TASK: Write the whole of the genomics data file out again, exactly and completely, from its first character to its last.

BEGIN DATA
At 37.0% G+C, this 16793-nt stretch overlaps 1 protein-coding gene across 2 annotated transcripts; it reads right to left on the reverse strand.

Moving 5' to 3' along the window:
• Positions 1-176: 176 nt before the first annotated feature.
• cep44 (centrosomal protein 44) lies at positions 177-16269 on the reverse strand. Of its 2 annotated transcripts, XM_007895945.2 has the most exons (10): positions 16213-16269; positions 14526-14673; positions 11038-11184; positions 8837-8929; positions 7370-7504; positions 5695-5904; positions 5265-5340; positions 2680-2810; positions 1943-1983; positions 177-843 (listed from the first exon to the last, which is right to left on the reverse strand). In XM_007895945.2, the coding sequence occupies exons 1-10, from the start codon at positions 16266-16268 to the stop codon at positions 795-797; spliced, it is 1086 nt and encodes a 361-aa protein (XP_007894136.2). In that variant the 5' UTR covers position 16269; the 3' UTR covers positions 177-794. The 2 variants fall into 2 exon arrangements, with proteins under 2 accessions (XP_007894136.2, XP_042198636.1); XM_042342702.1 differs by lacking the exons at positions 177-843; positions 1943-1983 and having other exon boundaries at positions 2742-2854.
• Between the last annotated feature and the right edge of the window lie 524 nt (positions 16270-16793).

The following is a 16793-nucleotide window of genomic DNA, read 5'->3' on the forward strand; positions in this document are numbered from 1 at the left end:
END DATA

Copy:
At 37.0% G+C, this 16793-nt stretch overlaps 1 protein-coding gene across 2 annotated transcripts; it reads right to left on the reverse strand.

Moving 5' to 3' along the window:
• Positions 1-176: 176 nt before the first annotated feature.
• cep44 (centrosomal protein 44) lies at positions 177-16269 on the reverse strand. Of its 2 annotated transcripts, XM_007895945.2 has the most exons (10): positions 16213-16269; positions 14526-14673; positions 11038-11184; positions 8837-8929; positions 7370-7504; positions 5695-5904; positions 5265-5340; positions 2680-2810; positions 1943-1983; positions 177-843 (listed from the first exon to the last, which is right to left on the reverse strand). In XM_007895945.2, the coding sequence occupies exons 1-10, from the start codon at positions 16266-16268 to the stop codon at positions 795-797; spliced, it is 1086 nt and encodes a 361-aa protein (XP_007894136.2). In that variant the 5' UTR covers position 16269; the 3' UTR covers positions 177-794. The 2 variants fall into 2 exon arrangements, with proteins under 2 accessions (XP_007894136.2, XP_042198636.1); XM_042342702.1 differs by lacking the exons at positions 177-843; positions 1943-1983 and having other exon boundaries at positions 2742-2854.
• Between the last annotated feature and the right edge of the window lie 524 nt (positions 16270-16793).

The following is a 16793-nucleotide window of genomic DNA, read 5'->3' on the forward strand; positions in this document are numbered from 1 at the left end: